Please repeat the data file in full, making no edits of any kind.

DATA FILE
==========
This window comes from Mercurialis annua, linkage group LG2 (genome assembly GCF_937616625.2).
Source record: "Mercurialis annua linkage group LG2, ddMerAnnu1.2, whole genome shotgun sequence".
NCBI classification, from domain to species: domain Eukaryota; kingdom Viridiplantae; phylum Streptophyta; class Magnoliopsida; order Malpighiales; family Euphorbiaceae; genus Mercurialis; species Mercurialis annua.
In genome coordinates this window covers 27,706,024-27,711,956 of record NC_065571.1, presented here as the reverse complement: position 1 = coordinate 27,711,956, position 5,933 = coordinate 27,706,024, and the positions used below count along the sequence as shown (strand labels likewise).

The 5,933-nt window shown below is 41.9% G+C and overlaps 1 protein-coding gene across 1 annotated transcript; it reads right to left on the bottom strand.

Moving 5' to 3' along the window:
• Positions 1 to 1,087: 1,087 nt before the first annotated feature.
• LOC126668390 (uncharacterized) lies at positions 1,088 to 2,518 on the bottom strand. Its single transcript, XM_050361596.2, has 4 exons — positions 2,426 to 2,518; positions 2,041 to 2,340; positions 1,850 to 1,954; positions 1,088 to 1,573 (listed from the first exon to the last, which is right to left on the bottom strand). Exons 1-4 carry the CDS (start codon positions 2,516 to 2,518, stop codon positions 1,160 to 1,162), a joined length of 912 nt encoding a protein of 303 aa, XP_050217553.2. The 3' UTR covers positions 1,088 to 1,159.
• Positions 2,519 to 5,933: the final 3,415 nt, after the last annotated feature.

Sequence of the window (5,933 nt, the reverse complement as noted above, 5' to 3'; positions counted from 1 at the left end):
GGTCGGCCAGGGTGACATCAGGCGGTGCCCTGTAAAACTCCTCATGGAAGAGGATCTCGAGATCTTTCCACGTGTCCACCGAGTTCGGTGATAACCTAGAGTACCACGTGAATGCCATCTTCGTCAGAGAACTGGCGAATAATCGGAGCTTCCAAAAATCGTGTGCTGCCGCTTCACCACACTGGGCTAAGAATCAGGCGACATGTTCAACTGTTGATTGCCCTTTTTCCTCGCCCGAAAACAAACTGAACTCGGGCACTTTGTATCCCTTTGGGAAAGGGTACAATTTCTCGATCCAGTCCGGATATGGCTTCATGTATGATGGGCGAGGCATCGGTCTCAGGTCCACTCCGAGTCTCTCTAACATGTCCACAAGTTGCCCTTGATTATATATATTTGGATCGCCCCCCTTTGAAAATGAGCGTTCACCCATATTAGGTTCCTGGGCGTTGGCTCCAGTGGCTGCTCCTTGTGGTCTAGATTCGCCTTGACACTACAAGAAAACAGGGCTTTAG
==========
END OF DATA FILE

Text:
This window comes from Mercurialis annua, linkage group LG2 (genome assembly GCF_937616625.2).
Source record: "Mercurialis annua linkage group LG2, ddMerAnnu1.2, whole genome shotgun sequence".
NCBI classification, from domain to species: domain Eukaryota; kingdom Viridiplantae; phylum Streptophyta; class Magnoliopsida; order Malpighiales; family Euphorbiaceae; genus Mercurialis; species Mercurialis annua.
In genome coordinates this window covers 27,706,024-27,711,956 of record NC_065571.1, presented here as the reverse complement: position 1 = coordinate 27,711,956, position 5,933 = coordinate 27,706,024, and the positions used below count along the sequence as shown (strand labels likewise).

The 5,933-nt window shown below is 41.9% G+C and overlaps 1 protein-coding gene across 1 annotated transcript; it reads right to left on the bottom strand.

Moving 5' to 3' along the window:
• Positions 1 to 1,087: 1,087 nt before the first annotated feature.
• LOC126668390 (uncharacterized) lies at positions 1,088 to 2,518 on the bottom strand. Its single transcript, XM_050361596.2, has 4 exons — positions 2,426 to 2,518; positions 2,041 to 2,340; positions 1,850 to 1,954; positions 1,088 to 1,573 (listed from the first exon to the last, which is right to left on the bottom strand). Exons 1-4 carry the CDS (start codon positions 2,516 to 2,518, stop codon positions 1,160 to 1,162), a joined length of 912 nt encoding a protein of 303 aa, XP_050217553.2. The 3' UTR covers positions 1,088 to 1,159.
• Positions 2,519 to 5,933: the final 3,415 nt, after the last annotated feature.

Sequence of the window (5,933 nt, the reverse complement as noted above, 5' to 3'; positions counted from 1 at the left end):
GGTCGGCCAGGGTGACATCAGGCGGTGCCCTGTAAAACTCCTCATGGAAGAGGATCTCGAGATCTTTCCACGTGTCCACCGAGTTCGGTGATAACCTAGAGTACCACGTGAATGCCATCTTCGTCAGAGAACTGGCGAATAATCGGAGCTTCCAAAAATCGTGTGCTGCCGCTTCACCACACTGGGCTAAGAATCAGGCGACATGTTCAACTGTTGATTGCCCTTTTTCCTCGCCCGAAAACAAACTGAACTCGGGCACTTTGTATCCCTTTGGGAAAGGGTACAATTTCTCGATCCAGTCCGGATATGGCTTCATGTATGATGGGCGAGGCATCGGTCTCAGGTCCACTCCGAGTCTCTCTAACATGTCCACAAGTTGCCCTTGATTATATATATTTGGATCGCCCCCCTTTGAAAATGAGCGTTCACCCATATTAGGTTCCTGGGCGTTGGCTCCAGTGGCTGCTCCTTGTGGTCTAGATTCGCCTTGACACTACAAGAAAACAGGGCTTTAG